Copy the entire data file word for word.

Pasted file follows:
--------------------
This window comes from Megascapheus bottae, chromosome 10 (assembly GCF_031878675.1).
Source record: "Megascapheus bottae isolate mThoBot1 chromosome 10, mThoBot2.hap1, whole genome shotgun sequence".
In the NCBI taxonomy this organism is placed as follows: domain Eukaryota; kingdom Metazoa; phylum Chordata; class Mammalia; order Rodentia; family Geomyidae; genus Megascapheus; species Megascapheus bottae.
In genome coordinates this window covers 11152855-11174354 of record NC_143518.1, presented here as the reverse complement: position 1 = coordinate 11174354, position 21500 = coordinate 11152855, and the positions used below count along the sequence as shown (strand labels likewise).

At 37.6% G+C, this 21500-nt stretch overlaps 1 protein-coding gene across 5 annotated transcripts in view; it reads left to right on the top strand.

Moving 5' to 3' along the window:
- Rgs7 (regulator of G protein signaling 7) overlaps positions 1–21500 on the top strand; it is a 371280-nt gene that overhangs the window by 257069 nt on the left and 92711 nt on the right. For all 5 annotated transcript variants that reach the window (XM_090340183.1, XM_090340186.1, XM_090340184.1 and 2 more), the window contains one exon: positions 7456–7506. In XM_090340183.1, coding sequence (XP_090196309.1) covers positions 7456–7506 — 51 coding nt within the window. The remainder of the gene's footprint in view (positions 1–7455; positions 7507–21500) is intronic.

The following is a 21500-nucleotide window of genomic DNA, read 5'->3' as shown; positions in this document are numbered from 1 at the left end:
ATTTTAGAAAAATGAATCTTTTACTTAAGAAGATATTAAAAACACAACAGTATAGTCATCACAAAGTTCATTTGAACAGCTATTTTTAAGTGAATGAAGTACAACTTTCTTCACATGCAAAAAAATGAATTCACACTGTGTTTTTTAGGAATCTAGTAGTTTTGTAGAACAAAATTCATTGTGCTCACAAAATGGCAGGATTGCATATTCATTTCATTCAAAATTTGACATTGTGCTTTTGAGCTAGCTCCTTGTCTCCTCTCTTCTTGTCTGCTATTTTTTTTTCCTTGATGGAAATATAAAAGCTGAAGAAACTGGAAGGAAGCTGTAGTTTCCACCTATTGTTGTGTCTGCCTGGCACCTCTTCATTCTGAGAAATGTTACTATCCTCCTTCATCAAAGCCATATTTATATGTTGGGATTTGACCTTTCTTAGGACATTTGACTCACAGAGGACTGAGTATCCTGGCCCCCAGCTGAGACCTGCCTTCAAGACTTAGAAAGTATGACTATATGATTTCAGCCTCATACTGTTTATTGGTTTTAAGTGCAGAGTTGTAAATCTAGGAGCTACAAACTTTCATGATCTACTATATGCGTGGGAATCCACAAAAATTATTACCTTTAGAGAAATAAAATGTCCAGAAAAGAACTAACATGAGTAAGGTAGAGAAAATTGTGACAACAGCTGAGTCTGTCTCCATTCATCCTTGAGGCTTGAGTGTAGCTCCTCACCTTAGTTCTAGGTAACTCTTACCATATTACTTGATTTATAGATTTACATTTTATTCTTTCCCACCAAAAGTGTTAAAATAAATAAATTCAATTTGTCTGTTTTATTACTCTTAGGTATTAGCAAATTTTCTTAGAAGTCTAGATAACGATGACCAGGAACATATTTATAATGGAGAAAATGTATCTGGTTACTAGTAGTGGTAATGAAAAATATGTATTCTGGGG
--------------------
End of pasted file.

This window comes from Megascapheus bottae, chromosome 10 (assembly GCF_031878675.1).
Source record: "Megascapheus bottae isolate mThoBot1 chromosome 10, mThoBot2.hap1, whole genome shotgun sequence".
In the NCBI taxonomy this organism is placed as follows: domain Eukaryota; kingdom Metazoa; phylum Chordata; class Mammalia; order Rodentia; family Geomyidae; genus Megascapheus; species Megascapheus bottae.
In genome coordinates this window covers 11152855-11174354 of record NC_143518.1, presented here as the reverse complement: position 1 = coordinate 11174354, position 21500 = coordinate 11152855, and the positions used below count along the sequence as shown (strand labels likewise).

At 37.6% G+C, this 21500-nt stretch overlaps 1 protein-coding gene across 5 annotated transcripts in view; it reads left to right on the top strand.

Moving 5' to 3' along the window:
- Rgs7 (regulator of G protein signaling 7) overlaps positions 1–21500 on the top strand; it is a 371280-nt gene that overhangs the window by 257069 nt on the left and 92711 nt on the right. For all 5 annotated transcript variants that reach the window (XM_090340183.1, XM_090340186.1, XM_090340184.1 and 2 more), the window contains one exon: positions 7456–7506. In XM_090340183.1, coding sequence (XP_090196309.1) covers positions 7456–7506 — 51 coding nt within the window. The remainder of the gene's footprint in view (positions 1–7455; positions 7507–21500) is intronic.

The following is a 21500-nucleotide window of genomic DNA, read 5'->3' as shown; positions in this document are numbered from 1 at the left end:
ATTTTAGAAAAATGAATCTTTTACTTAAGAAGATATTAAAAACACAACAGTATAGTCATCACAAAGTTCATTTGAACAGCTATTTTTAAGTGAATGAAGTACAACTTTCTTCACATGCAAAAAAATGAATTCACACTGTGTTTTTTAGGAATCTAGTAGTTTTGTAGAACAAAATTCATTGTGCTCACAAAATGGCAGGATTGCATATTCATTTCATTCAAAATTTGACATTGTGCTTTTGAGCTAGCTCCTTGTCTCCTCTCTTCTTGTCTGCTATTTTTTTTTCCTTGATGGAAATATAAAAGCTGAAGAAACTGGAAGGAAGCTGTAGTTTCCACCTATTGTTGTGTCTGCCTGGCACCTCTTCATTCTGAGAAATGTTACTATCCTCCTTCATCAAAGCCATATTTATATGTTGGGATTTGACCTTTCTTAGGACATTTGACTCACAGAGGACTGAGTATCCTGGCCCCCAGCTGAGACCTGCCTTCAAGACTTAGAAAGTATGACTATATGATTTCAGCCTCATACTGTTTATTGGTTTTAAGTGCAGAGTTGTAAATCTAGGAGCTACAAACTTTCATGATCTACTATATGCGTGGGAATCCACAAAAATTATTACCTTTAGAGAAATAAAATGTCCAGAAAAGAACTAACATGAGTAAGGTAGAGAAAATTGTGACAACAGCTGAGTCTGTCTCCATTCATCCTTGAGGCTTGAGTGTAGCTCCTCACCTTAGTTCTAGGTAACTCTTACCATATTACTTGATTTATAGATTTACATTTTATTCTTTCCCACCAAAAGTGTTAAAATAAATAAATTCAATTTGTCTGTTTTATTACTCTTAGGTATTAGCAAATTTTCTTAGAAGTCTAGATAACGATGACCAGGAACATATTTATAATGGAGAAAATGTATCTGGTTACTAGTAGTGGTAATGAAAAATATGTATTCTGGGG